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The GM Diesel Story 01 Dec 2020 06:55 #216769

  • Lang
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This is a really good article on the history of GM Diesel engine. Easy reading.

www.dieselduck.info/historical/01%20dies...%20diesel/index.html

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The GM Diesel Story 01 Dec 2020 08:44 #216771

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Lang, the GM diesel story was very interesting.
I was amazed at the history of Charles Kettering, I cannot believe that General Motors kept him employed after his fiasco as Chief Engineer in 1924 when he was responsible for the ill fated "Copper Cooled" Chevrolet. This was an air cooled engine with a cooling fan that took air from around the engine and blew it out THOUGH THE GRILLE/DUMMY RADIATOR. Only seven cars were delivered to dealers and I think, three sold to customers. Of course Henry Ford got one that was put straight into the Ford museum.
I have my shoulder to the wheel,
my nose to the grindstone,
I've put my best foot forward,
I've put my back into it,
I'm gritting my teeth,

Now I find I can't do any work in this position!

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The GM Diesel Story 01 Dec 2020 14:32 #216776

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.Yep...........Good stuff ...........
...................Billy.................
I came into this world with nothing & still have most of it..........

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The GM Diesel Story 01 Dec 2020 17:23 #216780

  • Lang
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Morris

I think the little boys said something like "Those who have never failed have never tried" or some such thing. Kettering was a bloody smart bloke with lots of great inventions prior to the Chevrolet debacle and without him no screamers. No matter how smart or strong willed an engineer may be he can not claim responsibility for a vehicle going into production with a company about to overtake Ford as the world's largest. The path from design to production would have passed through hundreds of expert engineers, draftsmen and production managers quite apart from the marketing people who have the final say on whether it will fly.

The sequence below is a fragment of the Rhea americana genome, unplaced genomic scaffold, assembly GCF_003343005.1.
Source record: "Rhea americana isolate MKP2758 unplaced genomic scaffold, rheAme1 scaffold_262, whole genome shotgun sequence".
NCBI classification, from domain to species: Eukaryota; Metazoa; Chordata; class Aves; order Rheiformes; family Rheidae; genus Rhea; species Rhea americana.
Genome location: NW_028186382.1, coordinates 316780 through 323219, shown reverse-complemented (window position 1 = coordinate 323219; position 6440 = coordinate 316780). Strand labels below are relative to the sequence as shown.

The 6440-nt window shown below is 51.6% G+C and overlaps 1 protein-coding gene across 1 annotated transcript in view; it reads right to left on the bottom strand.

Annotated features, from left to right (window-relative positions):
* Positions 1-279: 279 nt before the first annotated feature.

His idea was a flop but there are hundreds of accessories before and after the fact. Unfortunately it is remembered as Kettering's car but the company obviously looked upon it as just a black jellybean in the lolly jar of life and wrote it off as a group failure. Their faith was well founded in him not just with the diesel engines but many more of his innovations that made GM the world leader for over 50 years.

Lang

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The GM Diesel Story 01 Dec 2020 18:39 #216781

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Morris wrote: Lang, the GM diesel story was very interesting.
I was amazed at the history of Charles Kettering, I cannot believe that General Motors kept him employed after his fiasco as Chief Engineer in 1924 when he was responsible for the ill fated "Copper Cooled" Chevrolet. This was an air cooled engine with a cooling fan that took air from around the engine and blew it out THOUGH THE GRILLE/DUMMY RADIATOR. Only seven cars were delivered to dealers and I think, three sold to customers. Of course Henry Ford got one that was put straight into the Ford museum.

To Kettering's dismay, only 759 cars actually made it out of production by May of 1923. Of those 759, only 500 went to sales, the other 259 were destroyed in the factories. Of the 500 that went to sales, 300 made it to sales floors, and of those 300, only 100 made it into the hands of customers.
Chevrolet managed to recall all of the sold vehicles and destroy them, except for 2 that survive to this day. One is in the Henry Ford Museum in Dearborn, Mich. and the other is in the National Automobile Museum in Reno, Nevada. Some engines also survive.
en.wikipedia.org/wiki/Chevrolet_Series_M_Copper-Cooled

And Sir Alexander Issigonis made his name taking the air around the engine and blowing it out through the radiator. :)

Terry

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The GM Diesel Story 01 Dec 2020 21:08 #216792

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Gryphon,
At least Sir Alex's radiator was at the side, not at the front of the vehicle where the vehicle would run in to it's own hot air.
I have my shoulder to the wheel,
my nose to the grindstone,
I've put my best foot forward,